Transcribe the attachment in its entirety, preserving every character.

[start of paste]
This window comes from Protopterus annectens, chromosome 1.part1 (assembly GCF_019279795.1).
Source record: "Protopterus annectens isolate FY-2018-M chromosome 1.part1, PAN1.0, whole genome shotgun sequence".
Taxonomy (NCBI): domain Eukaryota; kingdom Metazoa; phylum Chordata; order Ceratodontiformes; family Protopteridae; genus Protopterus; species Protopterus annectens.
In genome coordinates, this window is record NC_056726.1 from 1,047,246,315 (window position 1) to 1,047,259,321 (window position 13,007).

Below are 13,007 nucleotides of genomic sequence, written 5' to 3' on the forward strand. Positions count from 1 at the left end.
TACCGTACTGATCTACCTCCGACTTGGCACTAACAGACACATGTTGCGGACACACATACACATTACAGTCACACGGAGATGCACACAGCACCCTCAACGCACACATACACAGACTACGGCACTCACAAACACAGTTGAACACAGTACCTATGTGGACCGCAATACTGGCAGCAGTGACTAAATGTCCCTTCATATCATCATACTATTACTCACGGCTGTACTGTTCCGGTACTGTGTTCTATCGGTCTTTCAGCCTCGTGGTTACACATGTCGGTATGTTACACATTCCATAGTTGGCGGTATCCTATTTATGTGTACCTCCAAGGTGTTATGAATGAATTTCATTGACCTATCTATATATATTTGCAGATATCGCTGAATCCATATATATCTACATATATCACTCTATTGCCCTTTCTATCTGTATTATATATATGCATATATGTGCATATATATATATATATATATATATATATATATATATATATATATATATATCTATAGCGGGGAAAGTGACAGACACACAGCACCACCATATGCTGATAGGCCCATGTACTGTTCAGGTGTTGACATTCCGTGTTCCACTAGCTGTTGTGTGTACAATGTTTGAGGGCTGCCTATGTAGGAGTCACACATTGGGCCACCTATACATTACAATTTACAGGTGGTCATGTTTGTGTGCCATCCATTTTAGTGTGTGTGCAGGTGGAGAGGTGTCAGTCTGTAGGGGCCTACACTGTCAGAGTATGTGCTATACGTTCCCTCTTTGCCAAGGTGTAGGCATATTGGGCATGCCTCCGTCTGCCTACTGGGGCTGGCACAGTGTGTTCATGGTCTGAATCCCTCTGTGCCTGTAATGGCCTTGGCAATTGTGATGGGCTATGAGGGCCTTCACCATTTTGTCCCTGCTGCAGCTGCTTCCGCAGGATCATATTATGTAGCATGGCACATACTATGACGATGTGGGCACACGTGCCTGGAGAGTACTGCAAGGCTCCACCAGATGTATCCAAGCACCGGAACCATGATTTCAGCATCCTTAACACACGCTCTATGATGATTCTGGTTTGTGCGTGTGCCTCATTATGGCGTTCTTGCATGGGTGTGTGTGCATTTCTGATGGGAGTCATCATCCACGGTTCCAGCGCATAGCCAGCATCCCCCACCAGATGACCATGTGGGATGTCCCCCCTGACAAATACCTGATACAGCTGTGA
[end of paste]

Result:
This window comes from Protopterus annectens, chromosome 1.part1 (assembly GCF_019279795.1).
Source record: "Protopterus annectens isolate FY-2018-M chromosome 1.part1, PAN1.0, whole genome shotgun sequence".
Taxonomy (NCBI): domain Eukaryota; kingdom Metazoa; phylum Chordata; order Ceratodontiformes; family Protopteridae; genus Protopterus; species Protopterus annectens.
In genome coordinates, this window is record NC_056726.1 from 1,047,246,315 (window position 1) to 1,047,259,321 (window position 13,007).

Below are 13,007 nucleotides of genomic sequence, written 5' to 3' on the forward strand. Positions count from 1 at the left end.
TACCGTACTGATCTACCTCCGACTTGGCACTAACAGACACATGTTGCGGACACACATACACATTACAGTCACACGGAGATGCACACAGCACCCTCAACGCACACATACACAGACTACGGCACTCACAAACACAGTTGAACACAGTACCTATGTGGACCGCAATACTGGCAGCAGTGACTAAATGTCCCTTCATATCATCATACTATTACTCACGGCTGTACTGTTCCGGTACTGTGTTCTATCGGTCTTTCAGCCTCGTGGTTACACATGTCGGTATGTTACACATTCCATAGTTGGCGGTATCCTATTTATGTGTACCTCCAAGGTGTTATGAATGAATTTCATTGACCTATCTATATATATTTGCAGATATCGCTGAATCCATATATATCTACATATATCACTCTATTGCCCTTTCTATCTGTATTATATATATGCATATATGTGCATATATATATATATATATATATATATATATATATATATATATATATATATCTATAGCGGGGAAAGTGACAGACACACAGCACCACCATATGCTGATAGGCCCATGTACTGTTCAGGTGTTGACATTCCGTGTTCCACTAGCTGTTGTGTGTACAATGTTTGAGGGCTGCCTATGTAGGAGTCACACATTGGGCCACCTATACATTACAATTTACAGGTGGTCATGTTTGTGTGCCATCCATTTTAGTGTGTGTGCAGGTGGAGAGGTGTCAGTCTGTAGGGGCCTACACTGTCAGAGTATGTGCTATACGTTCCCTCTTTGCCAAGGTGTAGGCATATTGGGCATGCCTCCGTCTGCCTACTGGGGCTGGCACAGTGTGTTCATGGTCTGAATCCCTCTGTGCCTGTAATGGCCTTGGCAATTGTGATGGGCTATGAGGGCCTTCACCATTTTGTCCCTGCTGCAGCTGCTTCCGCAGGATCATATTATGTAGCATGGCACATACTATGACGATGTGGGCACACGTGCCTGGAGAGTACTGCAAGGCTCCACCAGATGTATCCAAGCACCGGAACCATGATTTCAGCATCCTTAACACACGCTCTATGATGATTCTGGTTTGTGCGTGTGCCTCATTATGGCGTTCTTGCATGGGTGTGTGTGCATTTCTGATGGGAGTCATCATCCACGGTTCCAGCGCATAGCCAGCATCCCCCACCAGATGACCATGTGGGATGTCCCCCCTGACAAATACCTGATACAGCTGTGA